According to the official, the measures the country has taken to prevent dangerous infections has proved its efficiency in the past. Thus, the threat of the bird flu and other infectious diseases was prevented. Today Uzbekistan has direct air and land links with many countries and imports thousands of products from other states.
The Health Ministry of Uzbekistan has worked out a special plan to prevent the new respiratory infection. High-quality specialists are participating in the monitoring of the situation and special trainings are being held for medical workers in all regions.
The virus laboratories across Tashkent, and the country's regions have diagnostic means to timely identify the swine flu. In case of swine flu symptoms the patient will be isolated in the specially reserved rooms of infection clinics.
Sanitary control points are functioning in the border crossing places, including airports and railway stations. They have been provided with additional special equipment and disinfection means, he added.
Besides, the Health Ministry has issued posters and brochures explaining precaution measures and organized meetings with specialists at residence areas, educational establishments, enterprises and organizations, the chief state sanitary doctor of Uzbekistan said.
As of 6 October, No case was confirmed in Uzbekistan
Vietnam's Ministry of Health released an emergency dispatch and urged agencies to take precautionary measures against swine flu. In addition, the Preventive Health and Environment Bureau requested all health facilities to carefully monitor any suspected H1N1 case and Bureau head Nguyen Huy Nga also warned that the pandemic could enter Vietnam through imported swine or border gates. Thermal imaging devices were dispatched to airports and border gates to screen passengers. In response to WHO's warnings, Vietnam on 30 April 2009 raised its swine flu alert level to 4 which indicated a "threat of community level outbreaks" while local authorities have been executing precautionary measures.
As of 31 May 2009. The Government of Vietnam announced its First new case of A(H1N1) virus in the Country. A 23 years old Vietnamese student who recently returned from the Houston, Texas, USA has tested positive for swine flu.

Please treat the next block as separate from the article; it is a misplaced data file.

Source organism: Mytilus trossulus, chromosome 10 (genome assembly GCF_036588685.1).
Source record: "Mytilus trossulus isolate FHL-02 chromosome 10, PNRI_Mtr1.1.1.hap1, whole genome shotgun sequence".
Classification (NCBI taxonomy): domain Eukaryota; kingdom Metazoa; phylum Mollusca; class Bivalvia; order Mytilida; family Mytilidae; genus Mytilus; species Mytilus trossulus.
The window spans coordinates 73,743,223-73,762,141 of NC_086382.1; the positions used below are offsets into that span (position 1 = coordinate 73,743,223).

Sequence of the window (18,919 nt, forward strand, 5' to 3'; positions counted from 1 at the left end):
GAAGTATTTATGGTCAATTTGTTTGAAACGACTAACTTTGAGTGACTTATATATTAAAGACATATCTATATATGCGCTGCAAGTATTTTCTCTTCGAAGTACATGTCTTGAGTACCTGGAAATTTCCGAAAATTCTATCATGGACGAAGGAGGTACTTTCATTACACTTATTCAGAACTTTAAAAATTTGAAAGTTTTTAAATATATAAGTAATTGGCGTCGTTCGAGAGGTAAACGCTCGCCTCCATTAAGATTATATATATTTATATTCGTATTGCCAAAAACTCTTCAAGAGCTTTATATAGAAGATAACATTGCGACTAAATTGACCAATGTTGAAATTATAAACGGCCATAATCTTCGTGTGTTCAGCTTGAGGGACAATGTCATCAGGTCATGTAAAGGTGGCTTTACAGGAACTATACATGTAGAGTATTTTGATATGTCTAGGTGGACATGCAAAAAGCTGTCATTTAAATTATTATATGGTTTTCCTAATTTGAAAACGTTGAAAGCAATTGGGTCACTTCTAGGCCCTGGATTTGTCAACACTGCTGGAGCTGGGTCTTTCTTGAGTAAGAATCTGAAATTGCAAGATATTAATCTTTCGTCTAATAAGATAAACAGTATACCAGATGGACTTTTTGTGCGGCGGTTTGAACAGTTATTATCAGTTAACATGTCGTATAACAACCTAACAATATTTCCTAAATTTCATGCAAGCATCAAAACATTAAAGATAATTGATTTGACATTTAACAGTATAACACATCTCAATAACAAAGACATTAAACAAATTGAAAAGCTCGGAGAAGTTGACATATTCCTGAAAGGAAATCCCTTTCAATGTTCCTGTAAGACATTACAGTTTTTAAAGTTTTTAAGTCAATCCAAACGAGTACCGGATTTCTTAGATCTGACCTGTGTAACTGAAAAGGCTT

As of 4 July 2009 there have been reported 7 cases of A(H1N1) flu in Yemen.
|2009||A(H1N1) Outbreak and Pandemic Milestones in Asia|
|28 April||First case confirmed in Israel.|
|1 May||First case confirmed in Hong Kong.|
|2 May||First case confirmed in South Korea.|
|8 May||First case confirmed in Japan.|
|10 May||First case confirmed in China.|
|12 May||First case confirmed in Thailand.|
|15 May||First case confirmed in Malaysia.|
|16 May||First case confirmed in India.|
|16 May||First case confirmed in Turkey.|
|17 May||Community outbreaks confirmed in Japan.|
|19 May||First case confirmed in Taiwan.|
|21 May||First case confirmed in the Philippines.|
|22 May||First case confirmed in Russia.|
|24 May||First case confirmed in Kuwait.|
|First case confirmed in the United Arab Emirates.|
|25 May||First case confirmed in Bahrain.|
|27 May||First case confirmed in Singapore.|
|30 May||First case confirmed in Cyprus.|
|First case confirmed in Lebanon.|
|31 May||First case confirmed in Vietnam.|
|3 June||First case confirmed in Saudi Arabia.|
|11 June||First case confirmed in the Palestinian Territories.|
|Community outbreaks confirmed in Hong Kong.|
|14 June||Community outbreaks confirmed in Philippines.|
|16 June||First confirmed case in Jordan.|
|First confirmed case in Qatar.|
|First confirmed case in Sri Lanka.|
|Community outbreaks confirmed in Thailand.|
|First confirmed case in Yemen.|
|17 June||First case confirmed in Oman.|
|Community outbreaks confirmed in Malaysia.|
|18 June||First case confirmed in Macau, China.|
|First case confirmed in Laos.|